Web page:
Marketing-From a Non-MBA’s Perspective.

Published by MBA Skool Team, Published on February 07, 2012

Marketing may have been amongst the oldest profession in mankind. Unfortunately most people fall prey to the misconception that Marketing is only for the MBA graduates. This is a seriously wrong notion many people in and outside the industry have. But a more careful insight can help us find out that Marketing has always been happening around us, and we have been deeply involved in marketing at various junctures either directly or indirectly, either consciously or sub consciously.

Marketing- From a NON-MBA’s perspective.

No matter which profession you are in, you need to have a good marketing mind to sustain in that profession. May it be a marketing executive for an MNC, a doctor, a medical representative, a charted accountant, or for that matter any other profession, they all need marketing to ensure that their earnings flourish. When I put the above statement forth, many people find it a little had to believe that people with such varied professions need Marketing. Take the case of a Doctor. A statistic available from ‘The medical Council of India’ states that 40,335 medical seats are available in India per year. Considering that at least 80% of them successfully complete their medical course, we have approximately 32,200 doctors passing out in India every year. So you can imagine the number of doctors we have available in India as of now! Arguably each doctor is just as good as the others in his profession, with probably a similar amount of experience. With a finite number of patients available, how does one doctor prove to his customers, his patients that they should consult him in case of need rather than any other doctor in the vicinity? You will observe that marketing does have a role here.  Doctors nowadays advertise, take utmost precaution of the atmosphere in their clinics, are involved in tie-ups with medical companies, etc. All these are marketing gimmicks to ensure their sustenance in the medical industry, else they will be lost in the pool of lakhs and lakhs of doctors who are actually considering different career options now.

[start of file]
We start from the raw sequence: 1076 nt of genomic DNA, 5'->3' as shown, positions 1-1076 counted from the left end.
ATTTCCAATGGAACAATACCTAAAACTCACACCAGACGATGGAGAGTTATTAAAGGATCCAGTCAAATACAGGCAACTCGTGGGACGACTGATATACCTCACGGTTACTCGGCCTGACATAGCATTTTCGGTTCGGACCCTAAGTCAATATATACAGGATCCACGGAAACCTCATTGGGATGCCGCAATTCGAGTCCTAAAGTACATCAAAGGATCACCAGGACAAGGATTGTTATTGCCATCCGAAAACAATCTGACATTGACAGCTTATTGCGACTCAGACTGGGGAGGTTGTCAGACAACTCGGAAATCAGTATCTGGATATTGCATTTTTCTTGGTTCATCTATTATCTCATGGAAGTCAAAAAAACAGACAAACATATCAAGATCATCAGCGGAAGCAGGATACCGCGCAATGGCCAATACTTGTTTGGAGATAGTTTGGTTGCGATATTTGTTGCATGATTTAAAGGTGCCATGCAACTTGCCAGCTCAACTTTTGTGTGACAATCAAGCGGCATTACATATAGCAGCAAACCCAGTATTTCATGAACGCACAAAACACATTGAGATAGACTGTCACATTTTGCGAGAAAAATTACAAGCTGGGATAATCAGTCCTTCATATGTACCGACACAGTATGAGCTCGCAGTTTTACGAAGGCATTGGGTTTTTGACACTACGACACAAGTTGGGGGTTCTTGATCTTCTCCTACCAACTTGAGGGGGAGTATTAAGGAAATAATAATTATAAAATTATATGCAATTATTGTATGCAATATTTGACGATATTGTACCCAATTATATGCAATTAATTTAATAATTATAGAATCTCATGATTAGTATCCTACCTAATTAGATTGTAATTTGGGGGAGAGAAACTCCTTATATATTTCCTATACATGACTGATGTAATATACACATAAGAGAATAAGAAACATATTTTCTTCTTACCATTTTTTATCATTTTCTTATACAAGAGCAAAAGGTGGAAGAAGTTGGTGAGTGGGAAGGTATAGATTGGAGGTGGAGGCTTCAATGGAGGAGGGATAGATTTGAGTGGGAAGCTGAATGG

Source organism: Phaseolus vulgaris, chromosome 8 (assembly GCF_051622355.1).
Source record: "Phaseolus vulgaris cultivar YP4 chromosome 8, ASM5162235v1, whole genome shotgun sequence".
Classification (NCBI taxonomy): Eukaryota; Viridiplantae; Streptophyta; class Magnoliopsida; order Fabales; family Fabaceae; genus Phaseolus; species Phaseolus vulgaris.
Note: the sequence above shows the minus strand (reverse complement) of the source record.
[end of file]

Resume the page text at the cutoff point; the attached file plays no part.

There have been many instances wherein people with least or almost no marketing knowledge have been able to succeed in their business. Does one really need to have and MBA to know and apply the marketing concepts? This article substantiates the perspective of Non-MBAs and how they knowingly or unknowingly use marketing concept.

Something as minor as giving an interview also involved marketing indirectly. Basically the purpose of giving an interview is to prove your worth to the interviewer. You need to convince the interviewer that you are the right candidate the interviewer needs. Or in other words you need to market yourself in the eyes of the interviewer. In most cases all the candidates attending the interview are equally qualified and equally efficient at their work. What distinguishes one from another is how well an individual is able to market himself. Generally the person who is able to do the best self-marketing gets through the interview.

So now that it has been established that marketing takes place in all professions, the next question arises, do I really need a formal management education or more popularly known as MBA in today’s world, to succeed and become a good marketer? If you just look around you, and analyze carefully, then you will be surprised to observe how many marketing concepts actually are applied by people you least expect, or the people who are completely oblivious to the fact that a thing like marketing even exists. There is a Chaat vendor who sells all kinds of chaats near a beach in my vicinity. He was amongst the first vendors to start operations there, and his business flourished very well. Unfortunately as years passed, more and more new vendors started their operations around his shop, thereby seriously affecting his sales and profits.